Faculty Scholarship

As a general rule, criminal defendants whose cases made it to the Supreme Court between 1967 and 1991 must have thought that, as long as Justice Thurgood Marshall occupied one of the nine seats, they had one vote for sure. And Justice Marshall rarely disappointed them – certainly not in cases of any broad constitutional significance. From his votes and opinions, particularly his dissents, many were quick to conclude that the Justice was another of those "bleeding heart liberals," hostile to the mission of law enforcement officers and ready to overlook the gravity of the crimes of which the defendants before ...


Supreme Court's Tilt To The Property Right: Procedural Due Process Protections Of Liberty And Property Interests, Jack Beermann, Barbara A. Melamed, Hugh F. Hall Apr 1993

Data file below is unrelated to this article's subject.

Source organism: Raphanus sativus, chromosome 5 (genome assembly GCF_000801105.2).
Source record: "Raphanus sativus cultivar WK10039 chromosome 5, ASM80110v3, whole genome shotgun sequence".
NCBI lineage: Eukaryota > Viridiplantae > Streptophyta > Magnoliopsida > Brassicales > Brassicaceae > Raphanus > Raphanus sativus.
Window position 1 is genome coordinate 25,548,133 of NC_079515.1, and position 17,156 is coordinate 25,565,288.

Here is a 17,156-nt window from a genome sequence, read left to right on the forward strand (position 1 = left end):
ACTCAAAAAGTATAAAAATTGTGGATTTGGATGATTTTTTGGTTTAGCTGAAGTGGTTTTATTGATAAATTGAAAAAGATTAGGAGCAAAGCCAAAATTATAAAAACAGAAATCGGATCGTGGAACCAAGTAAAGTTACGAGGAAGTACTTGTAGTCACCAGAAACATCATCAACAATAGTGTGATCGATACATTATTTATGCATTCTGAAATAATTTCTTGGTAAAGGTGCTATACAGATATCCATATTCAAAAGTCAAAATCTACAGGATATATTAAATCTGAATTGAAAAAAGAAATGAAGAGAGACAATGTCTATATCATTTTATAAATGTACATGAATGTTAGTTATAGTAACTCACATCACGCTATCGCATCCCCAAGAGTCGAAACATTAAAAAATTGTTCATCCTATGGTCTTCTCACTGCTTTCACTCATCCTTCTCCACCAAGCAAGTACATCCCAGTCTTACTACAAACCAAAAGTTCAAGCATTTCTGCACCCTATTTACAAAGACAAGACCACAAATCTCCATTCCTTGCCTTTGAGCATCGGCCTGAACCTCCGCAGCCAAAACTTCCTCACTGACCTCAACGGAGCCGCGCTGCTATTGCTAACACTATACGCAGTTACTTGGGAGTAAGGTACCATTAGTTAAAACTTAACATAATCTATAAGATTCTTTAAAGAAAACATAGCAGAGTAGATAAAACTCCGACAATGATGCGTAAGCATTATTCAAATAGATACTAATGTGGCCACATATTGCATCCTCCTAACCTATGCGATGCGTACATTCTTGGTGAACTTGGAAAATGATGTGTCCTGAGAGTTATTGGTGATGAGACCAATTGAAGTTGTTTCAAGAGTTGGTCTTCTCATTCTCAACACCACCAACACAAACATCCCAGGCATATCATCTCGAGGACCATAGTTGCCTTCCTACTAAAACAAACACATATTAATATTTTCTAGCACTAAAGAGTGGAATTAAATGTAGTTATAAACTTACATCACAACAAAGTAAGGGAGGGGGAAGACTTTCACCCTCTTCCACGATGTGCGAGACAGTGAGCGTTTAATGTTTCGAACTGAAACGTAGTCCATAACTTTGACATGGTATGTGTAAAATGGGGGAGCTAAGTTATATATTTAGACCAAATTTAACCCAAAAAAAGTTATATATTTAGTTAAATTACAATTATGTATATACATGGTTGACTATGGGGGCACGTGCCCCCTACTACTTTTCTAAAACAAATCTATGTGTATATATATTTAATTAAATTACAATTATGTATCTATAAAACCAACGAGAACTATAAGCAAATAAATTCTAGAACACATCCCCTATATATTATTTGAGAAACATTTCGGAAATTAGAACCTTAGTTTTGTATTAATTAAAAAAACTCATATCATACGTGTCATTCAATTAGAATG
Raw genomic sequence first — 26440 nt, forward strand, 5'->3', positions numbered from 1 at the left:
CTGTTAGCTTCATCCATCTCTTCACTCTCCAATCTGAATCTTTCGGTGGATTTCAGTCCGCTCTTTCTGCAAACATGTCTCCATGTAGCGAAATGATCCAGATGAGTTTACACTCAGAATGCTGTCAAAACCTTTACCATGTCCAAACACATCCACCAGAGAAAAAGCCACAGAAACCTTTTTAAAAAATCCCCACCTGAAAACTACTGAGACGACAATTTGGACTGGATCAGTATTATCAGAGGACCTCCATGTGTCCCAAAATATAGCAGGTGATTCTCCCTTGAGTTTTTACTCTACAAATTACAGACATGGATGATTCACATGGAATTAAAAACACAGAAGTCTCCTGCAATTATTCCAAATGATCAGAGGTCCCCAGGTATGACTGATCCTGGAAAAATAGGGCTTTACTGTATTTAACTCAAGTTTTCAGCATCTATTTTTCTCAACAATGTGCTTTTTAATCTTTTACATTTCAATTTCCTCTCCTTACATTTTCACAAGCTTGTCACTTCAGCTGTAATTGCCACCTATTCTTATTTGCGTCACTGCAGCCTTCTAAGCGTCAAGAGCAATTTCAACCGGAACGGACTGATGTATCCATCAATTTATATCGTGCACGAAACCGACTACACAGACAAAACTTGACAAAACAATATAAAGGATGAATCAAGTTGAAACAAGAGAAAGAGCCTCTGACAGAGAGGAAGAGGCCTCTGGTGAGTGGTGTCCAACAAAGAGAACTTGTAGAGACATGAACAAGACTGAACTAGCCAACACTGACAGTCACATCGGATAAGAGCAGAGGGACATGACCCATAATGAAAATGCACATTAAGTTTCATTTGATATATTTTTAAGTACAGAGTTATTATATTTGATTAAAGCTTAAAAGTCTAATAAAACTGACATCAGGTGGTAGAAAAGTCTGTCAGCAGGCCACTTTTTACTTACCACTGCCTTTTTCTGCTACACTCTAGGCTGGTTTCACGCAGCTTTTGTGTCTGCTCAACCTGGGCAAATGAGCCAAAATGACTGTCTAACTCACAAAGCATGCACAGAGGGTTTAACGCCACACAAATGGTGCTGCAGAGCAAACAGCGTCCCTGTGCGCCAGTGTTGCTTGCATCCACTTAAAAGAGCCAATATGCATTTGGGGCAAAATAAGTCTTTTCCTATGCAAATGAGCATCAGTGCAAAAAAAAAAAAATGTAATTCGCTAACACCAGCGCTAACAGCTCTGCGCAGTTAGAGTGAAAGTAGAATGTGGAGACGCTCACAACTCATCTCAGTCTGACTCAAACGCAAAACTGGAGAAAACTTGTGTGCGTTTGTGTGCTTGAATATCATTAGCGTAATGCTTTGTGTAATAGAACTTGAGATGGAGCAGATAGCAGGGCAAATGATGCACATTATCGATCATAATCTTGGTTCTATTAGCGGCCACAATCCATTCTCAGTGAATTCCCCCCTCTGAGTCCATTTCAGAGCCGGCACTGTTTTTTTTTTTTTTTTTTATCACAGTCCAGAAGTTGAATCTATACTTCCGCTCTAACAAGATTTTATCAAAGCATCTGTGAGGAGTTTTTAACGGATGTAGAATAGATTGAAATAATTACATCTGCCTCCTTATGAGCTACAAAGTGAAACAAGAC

Supreme Court's Tilt To The Property Right: Procedural Due Process Protections Of Liberty And Property Interests, Jack Beermann, Barbara A. Melamed, Hugh F. Hall

Faculty Scholarship

The Due Process Clauses of the Fifth and Fourteenth Amendments to the United States Constitution provide important protections against government oppression. They provide that government may not deprive any person of "life, liberty or property" without due process of law. In recent decisions, the Supreme Court has appeared willing to strengthen its protection of traditional property interests yet weaken its protection of liberty interests.

It has long been accepted, albeit with controversy, that due process has both procedural and substantive elements. This essay concerns the procedural elements. Procedural due process analysis asks two questions: first, whether there exists a liberty ...


The Supreme Court's Narrow View On Civil Rights, Jack Beermann Jan 1993

The Supreme Court's Narrow View On Civil Rights, Jack Beermann

Faculty Scholarship